Sexual segregation in moose: effects of incisor morphology, quality of willows, and foraging behavior
|dc.contributor.author||Spaeth, Douglas Frank|
|dc.description||Thesis (M.S.) University of Alaska Fairbanks, 2002||en_US|
|dc.description.abstract||Differences in the jaw morphology of Alaskan moose (Alces alces gigas) may relate to sexual segregation. Male Alaskan moose had significantly wider incisor breadths than did females; however, incisor depth did not differ between sexes. Those differences in jaw architecture might relate to the diets of sexes when they are spatially segregated. Moose consume willow (Salix spp.) as a fundamental component of their diet. Smaller-diameter twigs were more digestible, had more protein, and contained less fiber than larger-diameter twigs. Conversely, no relation existed between age of twigs and digestibility. Ruminants may segregate spatially because females competitively exclude males. An experiment on foraging behavior, however, rejected that hypothesis. Nonetheless, females fed more selectively and had higher rates of forage intake than did males. Thus, differences in foraging behavior between the sexes still may relate to sexual segregation.||en_US|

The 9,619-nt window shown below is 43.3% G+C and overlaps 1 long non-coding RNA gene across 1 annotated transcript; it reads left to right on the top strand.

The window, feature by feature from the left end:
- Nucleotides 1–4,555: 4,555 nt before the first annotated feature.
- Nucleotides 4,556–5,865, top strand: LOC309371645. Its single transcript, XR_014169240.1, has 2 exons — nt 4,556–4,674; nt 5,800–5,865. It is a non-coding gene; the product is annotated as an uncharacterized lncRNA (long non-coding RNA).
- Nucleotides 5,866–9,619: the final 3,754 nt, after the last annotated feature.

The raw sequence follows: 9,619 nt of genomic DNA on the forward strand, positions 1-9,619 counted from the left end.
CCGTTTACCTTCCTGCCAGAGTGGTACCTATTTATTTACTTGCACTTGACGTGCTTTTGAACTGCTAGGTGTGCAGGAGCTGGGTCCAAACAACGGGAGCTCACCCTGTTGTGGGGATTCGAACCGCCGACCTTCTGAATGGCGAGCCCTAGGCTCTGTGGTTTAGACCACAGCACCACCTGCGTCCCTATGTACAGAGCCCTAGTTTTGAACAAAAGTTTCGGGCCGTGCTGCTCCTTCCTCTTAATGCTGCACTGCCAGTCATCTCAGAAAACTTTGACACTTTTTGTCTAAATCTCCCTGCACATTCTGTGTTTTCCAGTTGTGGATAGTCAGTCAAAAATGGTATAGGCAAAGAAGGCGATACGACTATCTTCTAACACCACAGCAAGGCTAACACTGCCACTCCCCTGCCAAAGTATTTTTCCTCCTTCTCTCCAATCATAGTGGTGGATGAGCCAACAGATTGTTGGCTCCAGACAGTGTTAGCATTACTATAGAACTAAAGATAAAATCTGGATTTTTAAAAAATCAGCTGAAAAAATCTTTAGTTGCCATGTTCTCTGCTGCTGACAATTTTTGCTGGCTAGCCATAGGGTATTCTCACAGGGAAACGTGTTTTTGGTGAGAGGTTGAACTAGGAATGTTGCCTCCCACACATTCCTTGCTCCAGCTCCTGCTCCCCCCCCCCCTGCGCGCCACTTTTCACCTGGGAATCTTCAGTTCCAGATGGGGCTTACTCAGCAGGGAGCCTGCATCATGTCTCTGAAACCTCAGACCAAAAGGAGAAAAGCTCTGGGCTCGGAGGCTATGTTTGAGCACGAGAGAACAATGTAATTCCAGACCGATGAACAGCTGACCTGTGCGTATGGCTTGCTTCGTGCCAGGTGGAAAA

|dc.title||Sexual segregation in moose: effects of incisor morphology, quality of willows, and foraging behavior||en_US|
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